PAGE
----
Leaving Societal Norms Behind

Moving from Monogamy to Polyamory: Pt. 1 – The Challenges

Moving from Monogamy to Polyamory: Pt. 1 – The Challenges
What Am I Getting Myself Into?


If you aren’t polyamorous from the get-go there can be a lot of changes in your lifestyle and your thinking when moving from monogamous culture to polyamorous culture. An important step in transitioning over is the work you have to do within yourself. That’s the hardest part, but it’s the most vital. Reading lots of blogs, books, watching movies, and getting involved in discussions online, can help you cope with the transition, as well as understand things you aren’t sure about yet. A big problem with many people who are newly opening up to polyamory (especially couples coming in who think polyamory can solve their relationship issues), is that they assume they can just jump right in and everything will go swimmingly. Reality check – things don’t work like that. If you want things to change, you need to be willing to change with them. Change can be hard, and change takes time. That being said, change is also inevitable. Whether it’s this change or another change, change is happening. Embrace it. And work with it, not against it.




What are some challenges that come up during this transition from monogamous culture to polyamorous culture? A big one for many people is jealousy (or what they think is jealousy). In fact, jealousy is pretty rare. Jealousy is the feeling of envy. When you want something someone else has – their qualities, their material possessions, their luck, etc. Occasionally this is an issue for people, and it can be a serious one, so I don’t want to downplay it. However, most people – when they think they’re jealous – are actually just experiencing feelings of insecurity. I read an amazing article on this recently where the author broke down the different types of insecurities. For the life of me I can’t find that article now. If I do I will definitely add it into this one. Anyhoo, insecurities. People have a lot of them. Society makes billions of dollars off pushing people to embrace and drown in their insecurities (about the way their body looks, how many people like them, etc.). Insecurities are infused in our society, they’re part of the economy. A big part. But when it comes to romantic relationships we need to find a way to not allow those insecurities to engulf us. Otherwise we may just screw up the one thing we were afraid to lose.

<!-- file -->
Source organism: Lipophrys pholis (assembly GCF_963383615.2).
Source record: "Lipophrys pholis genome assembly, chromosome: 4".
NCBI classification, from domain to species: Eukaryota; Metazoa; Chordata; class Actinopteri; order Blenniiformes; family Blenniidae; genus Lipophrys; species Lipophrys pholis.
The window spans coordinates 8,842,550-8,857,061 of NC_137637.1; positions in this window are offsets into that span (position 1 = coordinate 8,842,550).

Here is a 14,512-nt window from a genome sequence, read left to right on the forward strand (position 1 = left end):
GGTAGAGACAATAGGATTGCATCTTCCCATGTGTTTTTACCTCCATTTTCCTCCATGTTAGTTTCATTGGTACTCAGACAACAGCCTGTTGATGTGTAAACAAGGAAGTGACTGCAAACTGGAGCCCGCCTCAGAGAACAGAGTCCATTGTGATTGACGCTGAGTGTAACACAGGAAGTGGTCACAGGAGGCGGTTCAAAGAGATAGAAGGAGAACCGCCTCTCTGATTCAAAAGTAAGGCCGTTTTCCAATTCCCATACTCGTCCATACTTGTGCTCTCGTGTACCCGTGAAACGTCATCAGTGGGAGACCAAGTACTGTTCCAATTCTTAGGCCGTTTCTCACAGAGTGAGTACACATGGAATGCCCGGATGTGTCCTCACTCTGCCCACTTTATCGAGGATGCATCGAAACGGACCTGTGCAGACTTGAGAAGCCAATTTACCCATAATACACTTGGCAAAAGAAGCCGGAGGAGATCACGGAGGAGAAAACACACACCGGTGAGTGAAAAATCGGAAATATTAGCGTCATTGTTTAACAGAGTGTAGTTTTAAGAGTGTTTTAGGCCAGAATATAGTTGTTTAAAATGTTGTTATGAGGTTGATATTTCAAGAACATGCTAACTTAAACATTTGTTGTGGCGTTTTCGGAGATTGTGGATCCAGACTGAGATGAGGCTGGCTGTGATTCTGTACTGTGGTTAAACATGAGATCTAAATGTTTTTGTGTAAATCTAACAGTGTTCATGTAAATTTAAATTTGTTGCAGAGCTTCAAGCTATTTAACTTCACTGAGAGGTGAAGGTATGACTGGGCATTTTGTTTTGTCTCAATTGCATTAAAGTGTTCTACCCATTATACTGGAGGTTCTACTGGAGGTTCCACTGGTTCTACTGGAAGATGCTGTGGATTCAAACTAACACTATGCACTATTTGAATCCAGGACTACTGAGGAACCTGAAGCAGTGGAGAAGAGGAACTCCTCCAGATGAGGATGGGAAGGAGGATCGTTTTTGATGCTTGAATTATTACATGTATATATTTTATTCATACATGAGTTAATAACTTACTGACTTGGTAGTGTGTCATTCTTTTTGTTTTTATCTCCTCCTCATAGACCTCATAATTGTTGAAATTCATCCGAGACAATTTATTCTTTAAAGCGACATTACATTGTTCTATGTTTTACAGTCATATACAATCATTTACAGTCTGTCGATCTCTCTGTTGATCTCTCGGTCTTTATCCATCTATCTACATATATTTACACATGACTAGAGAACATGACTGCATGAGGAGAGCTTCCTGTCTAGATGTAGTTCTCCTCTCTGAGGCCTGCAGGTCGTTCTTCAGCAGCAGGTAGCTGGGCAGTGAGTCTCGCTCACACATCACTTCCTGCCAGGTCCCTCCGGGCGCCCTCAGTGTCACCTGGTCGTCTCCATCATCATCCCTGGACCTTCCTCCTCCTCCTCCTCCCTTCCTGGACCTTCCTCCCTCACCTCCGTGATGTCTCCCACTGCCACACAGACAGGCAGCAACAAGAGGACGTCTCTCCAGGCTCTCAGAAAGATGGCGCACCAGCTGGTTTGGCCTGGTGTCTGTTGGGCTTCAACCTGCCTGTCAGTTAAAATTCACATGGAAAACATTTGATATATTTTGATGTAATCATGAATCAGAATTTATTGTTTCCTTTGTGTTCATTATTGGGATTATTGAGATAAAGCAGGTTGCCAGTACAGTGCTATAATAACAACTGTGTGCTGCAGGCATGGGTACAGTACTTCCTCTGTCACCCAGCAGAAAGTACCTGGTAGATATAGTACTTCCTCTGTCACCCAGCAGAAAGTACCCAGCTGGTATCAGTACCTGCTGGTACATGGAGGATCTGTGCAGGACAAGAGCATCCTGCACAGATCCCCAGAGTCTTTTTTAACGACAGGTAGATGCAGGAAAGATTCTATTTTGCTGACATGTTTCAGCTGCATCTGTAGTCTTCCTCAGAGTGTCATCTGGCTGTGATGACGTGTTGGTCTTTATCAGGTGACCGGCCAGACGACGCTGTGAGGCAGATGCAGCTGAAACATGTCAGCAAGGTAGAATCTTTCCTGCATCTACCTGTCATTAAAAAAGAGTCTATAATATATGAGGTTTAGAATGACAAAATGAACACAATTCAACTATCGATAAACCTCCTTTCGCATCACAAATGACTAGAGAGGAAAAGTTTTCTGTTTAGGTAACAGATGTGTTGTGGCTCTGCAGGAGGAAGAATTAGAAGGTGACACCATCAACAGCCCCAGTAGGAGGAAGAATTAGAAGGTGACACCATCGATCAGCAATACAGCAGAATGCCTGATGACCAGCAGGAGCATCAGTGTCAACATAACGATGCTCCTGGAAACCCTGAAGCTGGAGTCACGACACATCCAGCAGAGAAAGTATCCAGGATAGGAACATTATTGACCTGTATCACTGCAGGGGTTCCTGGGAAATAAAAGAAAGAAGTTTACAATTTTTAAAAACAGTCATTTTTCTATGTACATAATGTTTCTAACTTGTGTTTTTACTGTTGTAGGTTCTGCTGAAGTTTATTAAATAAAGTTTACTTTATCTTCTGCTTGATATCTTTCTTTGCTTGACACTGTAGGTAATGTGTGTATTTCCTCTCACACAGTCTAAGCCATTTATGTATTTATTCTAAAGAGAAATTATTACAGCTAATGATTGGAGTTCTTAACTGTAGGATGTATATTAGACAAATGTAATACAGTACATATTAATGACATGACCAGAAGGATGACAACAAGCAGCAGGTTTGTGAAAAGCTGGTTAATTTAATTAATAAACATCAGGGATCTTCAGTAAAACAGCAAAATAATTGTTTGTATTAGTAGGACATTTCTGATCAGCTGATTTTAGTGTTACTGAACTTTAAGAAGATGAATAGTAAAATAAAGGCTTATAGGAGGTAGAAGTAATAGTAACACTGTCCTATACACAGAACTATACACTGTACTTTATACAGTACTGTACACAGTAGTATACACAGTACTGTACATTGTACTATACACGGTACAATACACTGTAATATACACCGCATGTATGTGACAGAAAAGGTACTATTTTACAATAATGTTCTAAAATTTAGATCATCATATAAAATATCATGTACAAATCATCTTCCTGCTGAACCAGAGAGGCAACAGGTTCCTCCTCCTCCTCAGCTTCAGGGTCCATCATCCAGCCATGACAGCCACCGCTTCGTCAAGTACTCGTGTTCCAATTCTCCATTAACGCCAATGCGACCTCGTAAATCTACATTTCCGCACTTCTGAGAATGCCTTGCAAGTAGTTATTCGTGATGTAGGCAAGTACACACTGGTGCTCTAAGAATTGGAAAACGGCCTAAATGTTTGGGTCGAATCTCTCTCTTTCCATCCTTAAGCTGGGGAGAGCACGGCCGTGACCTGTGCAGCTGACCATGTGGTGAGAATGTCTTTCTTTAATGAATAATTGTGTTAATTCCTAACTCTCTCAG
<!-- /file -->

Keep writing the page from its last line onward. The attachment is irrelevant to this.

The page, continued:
Insecurities – let’s talk about them. What kinds of insecurities do people have in romantic relationships? Well, in the polyamorous community when a partner finds a new partner a lot of insecurities can surface. The biggest insecurity tends to be the worry that you’ll lose your partner. Some people are insecure about themselves and think that their partner will like their new partner better. They are insecure about who they are. Some people are insecure about change, they’re worried things in their everyday life will change in ways they aren’t ready for. They’re worried about losing love, losing comfort. Loss is a huge insecurity. The thing is…things are going to change. If you didn’t want change then why did you decide to open up to non-monogamy? Of course things will change. And sometimes that change is hard. And sometimes there is loss. But when a relationship ends because it is no longer compatible after one person (or both) outgrew what that relationship had to offer… is that a bad thing? Yes, you can get insecure about your partner being with a new partner. You can get insecure about your identity and your life and your relationship. But things will be okay. You just need to do the self-work.